That’s why at this moment in history, when our LGBTQIA+ colleagues are terrified for their lives and fear they will lose their right to exist, we feel incredibly fortunate to work at a company like WE. Thanks to the support from our DEI team, this year the WE Pride Employee Resource Group (ERG) was empowered to engage in the movement for equality in new and profound ways.
In the spring, my WE Pride ERG co-lead, Michelle Micor, and I attended the Creating Change Conference in San Francisco. While it was Michelle’s first time, it felt like a homecoming for me. I participated in the conference regularly during the peak of the marriage equality movement. That’s where I connected with movement leaders, including President Obama’s team dedicated to advancing equality. I was eager to return to help connect WE with the next generation of leaders working to protect our right to exist.
It was an inspiring event, and diversity and inclusion were intentional in the programming. Trans people and strategies to protect trans lives were central to every event. Thousands of attendees came from all over the United States, Mexico, and Central America. Leaders with decades of experience trained the next generation, and the next generation schooled the older generation.
Michelle, a power networker, identified an incredible organization called Gender Cool that amplifies stories of trans youth and is focused on supporting families with trans children. And on March 31, WE was proud to support their vital work with a $2,500 donation on Transgender Day of Visibility. I encourage you to get to know their brave trans youth champions who are willing to tell their stories.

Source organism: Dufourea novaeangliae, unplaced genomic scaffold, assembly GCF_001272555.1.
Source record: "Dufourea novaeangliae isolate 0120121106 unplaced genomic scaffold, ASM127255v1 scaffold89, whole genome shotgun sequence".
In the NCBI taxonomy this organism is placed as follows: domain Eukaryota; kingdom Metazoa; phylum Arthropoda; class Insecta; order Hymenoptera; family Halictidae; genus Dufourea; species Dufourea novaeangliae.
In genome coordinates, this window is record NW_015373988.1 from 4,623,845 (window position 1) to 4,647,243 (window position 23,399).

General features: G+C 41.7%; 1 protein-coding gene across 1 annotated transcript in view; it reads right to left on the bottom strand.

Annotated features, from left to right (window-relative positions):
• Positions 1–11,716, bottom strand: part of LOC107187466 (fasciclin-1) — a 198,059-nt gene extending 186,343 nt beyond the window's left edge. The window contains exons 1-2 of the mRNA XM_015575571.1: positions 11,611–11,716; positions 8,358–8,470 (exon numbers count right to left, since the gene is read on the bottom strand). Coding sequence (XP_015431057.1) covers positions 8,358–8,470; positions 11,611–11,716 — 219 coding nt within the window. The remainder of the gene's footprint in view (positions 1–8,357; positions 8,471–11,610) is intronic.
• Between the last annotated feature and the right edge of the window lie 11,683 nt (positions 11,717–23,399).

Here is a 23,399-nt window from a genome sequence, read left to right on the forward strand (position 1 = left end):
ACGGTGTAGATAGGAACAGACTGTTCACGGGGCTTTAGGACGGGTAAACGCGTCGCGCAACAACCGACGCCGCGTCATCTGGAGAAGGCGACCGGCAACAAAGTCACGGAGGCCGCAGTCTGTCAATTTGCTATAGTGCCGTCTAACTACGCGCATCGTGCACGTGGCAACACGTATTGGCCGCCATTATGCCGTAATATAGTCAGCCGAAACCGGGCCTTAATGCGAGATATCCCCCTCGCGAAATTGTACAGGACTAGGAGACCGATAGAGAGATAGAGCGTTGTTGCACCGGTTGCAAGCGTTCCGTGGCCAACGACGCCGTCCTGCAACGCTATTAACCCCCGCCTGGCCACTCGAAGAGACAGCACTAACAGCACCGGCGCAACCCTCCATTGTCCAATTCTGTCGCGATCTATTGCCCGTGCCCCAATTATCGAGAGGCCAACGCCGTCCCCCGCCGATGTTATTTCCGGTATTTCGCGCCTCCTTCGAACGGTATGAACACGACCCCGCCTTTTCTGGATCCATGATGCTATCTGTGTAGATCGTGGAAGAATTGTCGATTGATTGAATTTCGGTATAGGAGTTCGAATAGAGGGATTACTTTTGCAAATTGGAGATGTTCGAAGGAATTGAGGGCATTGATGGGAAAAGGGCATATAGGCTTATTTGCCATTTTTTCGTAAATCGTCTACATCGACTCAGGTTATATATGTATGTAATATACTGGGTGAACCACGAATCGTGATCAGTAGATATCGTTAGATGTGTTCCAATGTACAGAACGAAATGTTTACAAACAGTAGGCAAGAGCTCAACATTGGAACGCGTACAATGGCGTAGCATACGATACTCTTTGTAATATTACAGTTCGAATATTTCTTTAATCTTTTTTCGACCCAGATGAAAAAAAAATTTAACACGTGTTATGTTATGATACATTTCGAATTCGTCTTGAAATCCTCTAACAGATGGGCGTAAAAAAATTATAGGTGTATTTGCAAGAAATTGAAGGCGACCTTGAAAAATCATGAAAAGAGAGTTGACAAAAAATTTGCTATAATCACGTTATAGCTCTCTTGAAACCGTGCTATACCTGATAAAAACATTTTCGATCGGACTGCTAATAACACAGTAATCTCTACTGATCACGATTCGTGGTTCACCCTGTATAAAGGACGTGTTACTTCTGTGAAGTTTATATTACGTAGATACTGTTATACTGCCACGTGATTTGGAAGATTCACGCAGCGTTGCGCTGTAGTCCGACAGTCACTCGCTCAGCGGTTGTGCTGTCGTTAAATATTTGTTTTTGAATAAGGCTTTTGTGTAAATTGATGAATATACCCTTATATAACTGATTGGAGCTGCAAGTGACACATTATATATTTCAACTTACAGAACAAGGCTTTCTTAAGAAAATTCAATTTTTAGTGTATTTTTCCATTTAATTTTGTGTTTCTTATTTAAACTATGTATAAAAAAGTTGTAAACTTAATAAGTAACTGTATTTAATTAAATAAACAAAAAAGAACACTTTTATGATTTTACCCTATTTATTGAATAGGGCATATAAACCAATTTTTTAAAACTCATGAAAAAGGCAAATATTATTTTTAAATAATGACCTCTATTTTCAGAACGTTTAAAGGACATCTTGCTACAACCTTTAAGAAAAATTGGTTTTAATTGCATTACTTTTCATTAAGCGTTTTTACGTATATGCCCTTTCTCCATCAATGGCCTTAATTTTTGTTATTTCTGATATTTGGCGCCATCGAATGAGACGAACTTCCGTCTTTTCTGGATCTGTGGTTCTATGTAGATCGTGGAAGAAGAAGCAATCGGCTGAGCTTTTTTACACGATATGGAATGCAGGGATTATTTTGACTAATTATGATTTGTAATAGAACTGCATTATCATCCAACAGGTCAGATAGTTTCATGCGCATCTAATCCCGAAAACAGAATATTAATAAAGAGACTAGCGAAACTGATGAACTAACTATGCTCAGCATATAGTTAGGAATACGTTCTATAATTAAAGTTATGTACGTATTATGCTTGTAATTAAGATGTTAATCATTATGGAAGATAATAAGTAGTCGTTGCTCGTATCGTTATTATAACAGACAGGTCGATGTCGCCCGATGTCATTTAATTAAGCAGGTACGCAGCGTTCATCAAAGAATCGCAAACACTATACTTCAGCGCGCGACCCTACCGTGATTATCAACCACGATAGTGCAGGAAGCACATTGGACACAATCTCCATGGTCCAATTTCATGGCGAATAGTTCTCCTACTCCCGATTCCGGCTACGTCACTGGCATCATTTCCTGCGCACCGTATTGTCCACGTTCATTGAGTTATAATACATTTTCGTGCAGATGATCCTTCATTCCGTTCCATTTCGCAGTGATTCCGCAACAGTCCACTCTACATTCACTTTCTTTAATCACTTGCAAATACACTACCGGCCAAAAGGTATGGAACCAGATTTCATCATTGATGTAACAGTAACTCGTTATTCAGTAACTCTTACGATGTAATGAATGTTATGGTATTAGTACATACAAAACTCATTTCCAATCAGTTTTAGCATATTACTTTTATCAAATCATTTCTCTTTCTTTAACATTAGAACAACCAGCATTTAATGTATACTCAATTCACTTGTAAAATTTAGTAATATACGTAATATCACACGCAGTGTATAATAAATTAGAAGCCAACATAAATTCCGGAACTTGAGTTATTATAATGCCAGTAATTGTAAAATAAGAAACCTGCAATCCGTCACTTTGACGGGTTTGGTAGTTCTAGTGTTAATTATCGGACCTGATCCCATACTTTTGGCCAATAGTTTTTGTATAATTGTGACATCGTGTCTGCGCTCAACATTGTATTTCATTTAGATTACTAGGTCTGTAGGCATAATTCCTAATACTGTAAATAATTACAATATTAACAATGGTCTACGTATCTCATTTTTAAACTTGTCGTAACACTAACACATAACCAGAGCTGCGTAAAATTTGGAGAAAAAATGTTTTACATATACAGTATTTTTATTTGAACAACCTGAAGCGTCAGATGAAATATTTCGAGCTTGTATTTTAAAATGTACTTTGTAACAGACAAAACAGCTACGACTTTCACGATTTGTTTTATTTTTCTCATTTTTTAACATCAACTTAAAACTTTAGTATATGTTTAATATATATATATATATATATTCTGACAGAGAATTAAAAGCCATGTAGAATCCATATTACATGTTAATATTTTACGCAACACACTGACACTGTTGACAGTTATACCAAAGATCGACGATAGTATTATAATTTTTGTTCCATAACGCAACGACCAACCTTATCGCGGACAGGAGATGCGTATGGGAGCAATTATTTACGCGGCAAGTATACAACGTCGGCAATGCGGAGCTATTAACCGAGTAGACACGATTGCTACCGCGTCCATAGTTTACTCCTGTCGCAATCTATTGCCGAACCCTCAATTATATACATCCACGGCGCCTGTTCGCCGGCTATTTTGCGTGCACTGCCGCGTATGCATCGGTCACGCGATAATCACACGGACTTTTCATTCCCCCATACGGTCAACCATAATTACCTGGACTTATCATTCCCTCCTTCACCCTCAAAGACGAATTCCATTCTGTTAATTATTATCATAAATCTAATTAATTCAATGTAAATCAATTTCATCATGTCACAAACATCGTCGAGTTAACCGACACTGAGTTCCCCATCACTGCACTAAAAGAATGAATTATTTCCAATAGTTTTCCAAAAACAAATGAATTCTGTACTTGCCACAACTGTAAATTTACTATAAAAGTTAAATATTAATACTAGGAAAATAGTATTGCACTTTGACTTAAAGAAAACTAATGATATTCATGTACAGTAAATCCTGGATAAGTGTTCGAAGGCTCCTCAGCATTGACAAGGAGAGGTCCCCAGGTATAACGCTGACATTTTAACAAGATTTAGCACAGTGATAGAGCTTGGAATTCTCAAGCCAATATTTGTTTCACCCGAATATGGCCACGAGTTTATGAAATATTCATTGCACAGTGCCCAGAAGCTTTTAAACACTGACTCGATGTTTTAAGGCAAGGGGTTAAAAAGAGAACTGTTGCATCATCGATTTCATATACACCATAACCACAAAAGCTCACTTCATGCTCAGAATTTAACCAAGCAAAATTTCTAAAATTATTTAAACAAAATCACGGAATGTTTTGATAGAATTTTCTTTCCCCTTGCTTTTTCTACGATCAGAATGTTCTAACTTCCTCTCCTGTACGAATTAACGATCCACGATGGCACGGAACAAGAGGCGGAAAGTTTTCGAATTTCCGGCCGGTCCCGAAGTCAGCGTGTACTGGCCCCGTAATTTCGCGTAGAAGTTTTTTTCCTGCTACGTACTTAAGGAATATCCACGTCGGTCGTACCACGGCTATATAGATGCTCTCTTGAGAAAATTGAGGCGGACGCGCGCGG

I am also grateful that WE cares about the quality of life of LGBTQIA+ employees. Our benefits are some of the best in the business, especially for an agency of our size. This includes coverage for gender-affirming care; and for those who live in states that no longer allow access to this lifesaving medical support, employees can opt to either travel to another state for the care they need or take advantage of a one-time relocation benefit to move to a safe harbor state.
Also, WE recently launched its first LGBTQIA+ Mentorship Program as part of signing on to the Project 47 pledge to provide mentorship for LGBTQIA+ employees.
As communicators working with some of the most influential companies in the world, each of us needs to understand the issues I’ve outlined in this post. Companies and brands with long histories supporting equality are under targeted attacks by Southern Poverty Law Center-identified hate groups. These hate groups are well-resourced, know how to make their voices feel loud, and have successfully encouraged major brands to back away from supporting the LGBTQIA+ community. But public opinion sides with love, not hate — a vast majority of Americans support equality.
That’s why, even though for me this Pride feels more like 1969 when the Stonewall uprising began than 2015 when Obergefell secured our right to marry, I still have hope.
And I have a reminder for us all, that Pride must remain a protest, not just a party. If you attend Pride events, know that you are connecting to a movement fighting for their lives. Yes, we can celebrate, laugh, dance, and reconnect with friends. But more than anything, we must show up to Pride to demonstrate our commitment to a society where all of us are treated equally under the law, regardless of who we are or whom we love.